Endgames from Almaty

by Karsten Müller
1/4/2023 – The cosmopolitan city of Almaty saw Magnus Carlsen adding two world titles to his collection, while Tan Zhongyi and Bibisara Assaubayeva took home gold medals in the women’s events. With so much chess being played in a span of five days, Karsten Müller had no trouble finding remarkable endgames to share with us. Find here six instructive positions to learn and enjoy! | Pictured: Vincent Keymer trying to make the most of his good knight against Maxime Vachier-Lagrave’s bad bishop. | Photo: Lennart Ootes

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Good knight, bad bishop

In an elite duel, Maxime Vachier-Lagrave had a bad bishop against Vincent Keymer’s strong knight. The sharp ending saw both players missing chances — MVL to draw at once and Keymer to win — and ended in a draw.


A knight against a myriad of pawns

Surya Ganguly had a knight and two pawns against Maksim Chigaev’s five pawns. The game ended in a draw, but only because the Indian captured the wrong pawn on move 54!


The bodycheck

In the game between Johan-Sebastian Christiansen and Matthias Bluebaum, the former failed to find the precise king move to save a draw in a rook endgame. Finding the drawing line was no easy task, though!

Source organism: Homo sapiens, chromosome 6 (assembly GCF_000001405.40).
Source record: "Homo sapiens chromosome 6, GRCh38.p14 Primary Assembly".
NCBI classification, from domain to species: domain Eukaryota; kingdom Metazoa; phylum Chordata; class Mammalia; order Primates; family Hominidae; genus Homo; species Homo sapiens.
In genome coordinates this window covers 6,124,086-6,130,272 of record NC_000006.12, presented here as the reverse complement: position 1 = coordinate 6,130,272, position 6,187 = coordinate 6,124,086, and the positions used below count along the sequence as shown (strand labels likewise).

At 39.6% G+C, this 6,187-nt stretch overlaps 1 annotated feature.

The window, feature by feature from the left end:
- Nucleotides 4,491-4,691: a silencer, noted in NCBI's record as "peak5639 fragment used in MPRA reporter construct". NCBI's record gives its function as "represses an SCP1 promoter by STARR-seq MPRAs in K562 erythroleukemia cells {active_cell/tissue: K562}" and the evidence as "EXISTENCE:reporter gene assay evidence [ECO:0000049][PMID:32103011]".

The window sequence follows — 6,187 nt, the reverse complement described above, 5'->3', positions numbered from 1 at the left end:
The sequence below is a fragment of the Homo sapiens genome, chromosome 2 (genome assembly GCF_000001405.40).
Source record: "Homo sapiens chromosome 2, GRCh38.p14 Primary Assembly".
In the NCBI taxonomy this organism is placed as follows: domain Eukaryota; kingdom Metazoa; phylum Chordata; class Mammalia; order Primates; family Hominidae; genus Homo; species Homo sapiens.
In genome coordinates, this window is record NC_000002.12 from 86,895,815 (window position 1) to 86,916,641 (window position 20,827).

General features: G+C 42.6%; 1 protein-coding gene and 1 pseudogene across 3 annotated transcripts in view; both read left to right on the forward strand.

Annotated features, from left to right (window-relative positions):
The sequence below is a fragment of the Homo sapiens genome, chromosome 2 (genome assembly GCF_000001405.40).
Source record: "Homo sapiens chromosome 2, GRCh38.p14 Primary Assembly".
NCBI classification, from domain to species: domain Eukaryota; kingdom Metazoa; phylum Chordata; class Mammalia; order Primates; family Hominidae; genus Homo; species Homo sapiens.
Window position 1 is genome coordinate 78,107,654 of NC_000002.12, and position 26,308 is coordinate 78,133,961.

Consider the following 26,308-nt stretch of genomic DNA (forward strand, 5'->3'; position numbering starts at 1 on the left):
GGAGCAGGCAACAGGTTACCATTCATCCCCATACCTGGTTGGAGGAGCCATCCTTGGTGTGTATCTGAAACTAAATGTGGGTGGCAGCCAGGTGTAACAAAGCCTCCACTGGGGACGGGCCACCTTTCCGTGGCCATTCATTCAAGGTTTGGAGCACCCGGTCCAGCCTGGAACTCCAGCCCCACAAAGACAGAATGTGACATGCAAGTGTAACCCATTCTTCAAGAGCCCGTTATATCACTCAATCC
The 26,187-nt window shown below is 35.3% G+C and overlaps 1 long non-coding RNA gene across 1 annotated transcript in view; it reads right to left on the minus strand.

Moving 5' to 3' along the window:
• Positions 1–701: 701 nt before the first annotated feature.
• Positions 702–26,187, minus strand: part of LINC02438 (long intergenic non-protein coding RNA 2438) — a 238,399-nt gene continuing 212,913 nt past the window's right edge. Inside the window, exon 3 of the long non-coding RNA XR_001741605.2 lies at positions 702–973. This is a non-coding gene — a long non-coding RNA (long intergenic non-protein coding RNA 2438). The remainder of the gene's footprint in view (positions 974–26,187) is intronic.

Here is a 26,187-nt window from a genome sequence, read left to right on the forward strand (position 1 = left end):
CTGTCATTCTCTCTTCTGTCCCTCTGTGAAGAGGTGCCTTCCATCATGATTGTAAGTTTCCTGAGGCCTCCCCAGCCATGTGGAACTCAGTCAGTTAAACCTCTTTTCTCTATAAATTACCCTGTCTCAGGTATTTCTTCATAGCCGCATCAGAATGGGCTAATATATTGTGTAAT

The breakthrough

Pawn races are difficult to calculate. Edgar Mamedov (not Rauf) beat Ergali Suleiman with white after the latter misevaluated a position with connected passers against a sole rook.


Opposite-coloured bishops favour the attacker

In a sharp position with rooks, opposite-coloured bishops and pawns on both flanks of the board, Savva Vetokhin (aged 13) emerged victorious in his game against Ergali Suleimen.


Exchanging pawns to defend

Aydin Suleymanli showed the proper technique to hold Boris Savchenko to a draw in an endgame with a pawn deficit. Instructive.


Endgames of the World Champions from Fischer to Carlsen

Let endgame expert Dr Karsten Müller show and explain the finesses of the world champions. Although they had different styles each and every one of them played the endgame exceptionally well, so take the opportunity to enjoy and learn from some of the best endgames in the history of chess.


Karsten Müller is considered to be one of the greatest endgame experts in the world. His books on the endgame - among them "Fundamentals of Chess Endings", co-authored with Frank Lamprecht, that helped to improve Magnus Carlsen's endgame knowledge - and his endgame columns for the ChessCafe website and the ChessBase Magazine helped to establish and to confirm this reputation. Karsten's Fritztrainer DVDs on the endgame are bestsellers. The mathematician with a PhD lives in Hamburg, and for more than 25 years he has been scoring points for the Hamburger Schachklub (HSK) in the Bundesliga.